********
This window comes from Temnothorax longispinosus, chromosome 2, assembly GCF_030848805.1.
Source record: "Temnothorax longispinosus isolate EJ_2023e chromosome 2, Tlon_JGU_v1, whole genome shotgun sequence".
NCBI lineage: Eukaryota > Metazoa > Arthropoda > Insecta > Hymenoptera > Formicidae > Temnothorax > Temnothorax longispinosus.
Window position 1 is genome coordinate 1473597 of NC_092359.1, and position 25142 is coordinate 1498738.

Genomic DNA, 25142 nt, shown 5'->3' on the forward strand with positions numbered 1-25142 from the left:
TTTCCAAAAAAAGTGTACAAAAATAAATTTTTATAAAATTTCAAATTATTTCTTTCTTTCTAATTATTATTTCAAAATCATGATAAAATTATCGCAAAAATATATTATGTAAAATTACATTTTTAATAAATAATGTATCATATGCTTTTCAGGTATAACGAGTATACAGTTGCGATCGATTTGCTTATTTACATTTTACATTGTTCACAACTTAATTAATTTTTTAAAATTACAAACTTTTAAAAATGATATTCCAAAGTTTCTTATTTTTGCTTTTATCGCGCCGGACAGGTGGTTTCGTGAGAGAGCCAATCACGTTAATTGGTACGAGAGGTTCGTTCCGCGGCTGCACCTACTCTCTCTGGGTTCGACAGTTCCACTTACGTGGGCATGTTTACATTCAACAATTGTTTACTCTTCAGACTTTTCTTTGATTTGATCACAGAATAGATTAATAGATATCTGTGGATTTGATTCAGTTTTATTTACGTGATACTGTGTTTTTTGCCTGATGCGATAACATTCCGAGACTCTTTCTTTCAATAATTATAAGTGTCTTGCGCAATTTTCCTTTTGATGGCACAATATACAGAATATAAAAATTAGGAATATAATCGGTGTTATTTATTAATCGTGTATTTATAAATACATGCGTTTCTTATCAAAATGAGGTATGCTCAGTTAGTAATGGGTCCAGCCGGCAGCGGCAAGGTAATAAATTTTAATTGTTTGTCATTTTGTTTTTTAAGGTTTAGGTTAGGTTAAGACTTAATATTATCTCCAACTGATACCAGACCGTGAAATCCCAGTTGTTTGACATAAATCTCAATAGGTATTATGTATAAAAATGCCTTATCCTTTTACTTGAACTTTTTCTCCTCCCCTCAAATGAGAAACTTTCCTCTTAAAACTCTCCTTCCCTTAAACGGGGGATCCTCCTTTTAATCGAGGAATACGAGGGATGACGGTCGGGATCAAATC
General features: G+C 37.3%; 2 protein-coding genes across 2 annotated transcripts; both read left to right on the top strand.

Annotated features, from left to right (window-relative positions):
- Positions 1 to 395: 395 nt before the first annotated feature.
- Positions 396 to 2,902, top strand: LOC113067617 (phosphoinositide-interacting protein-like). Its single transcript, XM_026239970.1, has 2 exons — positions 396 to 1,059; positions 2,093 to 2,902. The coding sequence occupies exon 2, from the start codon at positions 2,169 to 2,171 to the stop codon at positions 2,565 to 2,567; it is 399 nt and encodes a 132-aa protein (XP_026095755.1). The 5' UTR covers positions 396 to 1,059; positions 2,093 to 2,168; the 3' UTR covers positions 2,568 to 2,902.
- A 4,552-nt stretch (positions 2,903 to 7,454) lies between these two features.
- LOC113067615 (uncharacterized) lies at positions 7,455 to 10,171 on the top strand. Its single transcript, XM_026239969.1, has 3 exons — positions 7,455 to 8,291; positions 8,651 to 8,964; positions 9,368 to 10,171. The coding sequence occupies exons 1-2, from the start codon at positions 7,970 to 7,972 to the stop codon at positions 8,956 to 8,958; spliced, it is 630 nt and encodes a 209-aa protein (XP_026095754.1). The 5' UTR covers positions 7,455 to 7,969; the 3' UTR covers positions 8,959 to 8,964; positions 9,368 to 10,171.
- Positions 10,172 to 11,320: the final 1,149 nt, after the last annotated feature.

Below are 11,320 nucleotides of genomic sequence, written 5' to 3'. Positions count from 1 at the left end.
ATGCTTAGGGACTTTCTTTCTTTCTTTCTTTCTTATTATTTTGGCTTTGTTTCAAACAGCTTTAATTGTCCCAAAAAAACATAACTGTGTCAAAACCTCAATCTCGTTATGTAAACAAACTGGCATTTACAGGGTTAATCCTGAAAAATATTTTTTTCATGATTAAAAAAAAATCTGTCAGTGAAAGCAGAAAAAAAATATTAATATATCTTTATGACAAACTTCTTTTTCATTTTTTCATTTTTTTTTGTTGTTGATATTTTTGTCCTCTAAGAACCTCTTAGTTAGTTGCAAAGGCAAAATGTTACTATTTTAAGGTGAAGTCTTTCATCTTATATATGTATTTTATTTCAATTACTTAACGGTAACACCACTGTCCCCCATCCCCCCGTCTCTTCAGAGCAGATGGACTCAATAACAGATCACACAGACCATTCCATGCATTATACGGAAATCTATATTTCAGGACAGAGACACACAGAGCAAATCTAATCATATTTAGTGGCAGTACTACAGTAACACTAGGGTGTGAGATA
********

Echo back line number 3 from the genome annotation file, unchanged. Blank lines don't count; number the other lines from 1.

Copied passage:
NCBI lineage: Eukaryota > Metazoa > Arthropoda > Insecta > Hymenoptera > Formicidae > Temnothorax > Temnothorax longispinosus.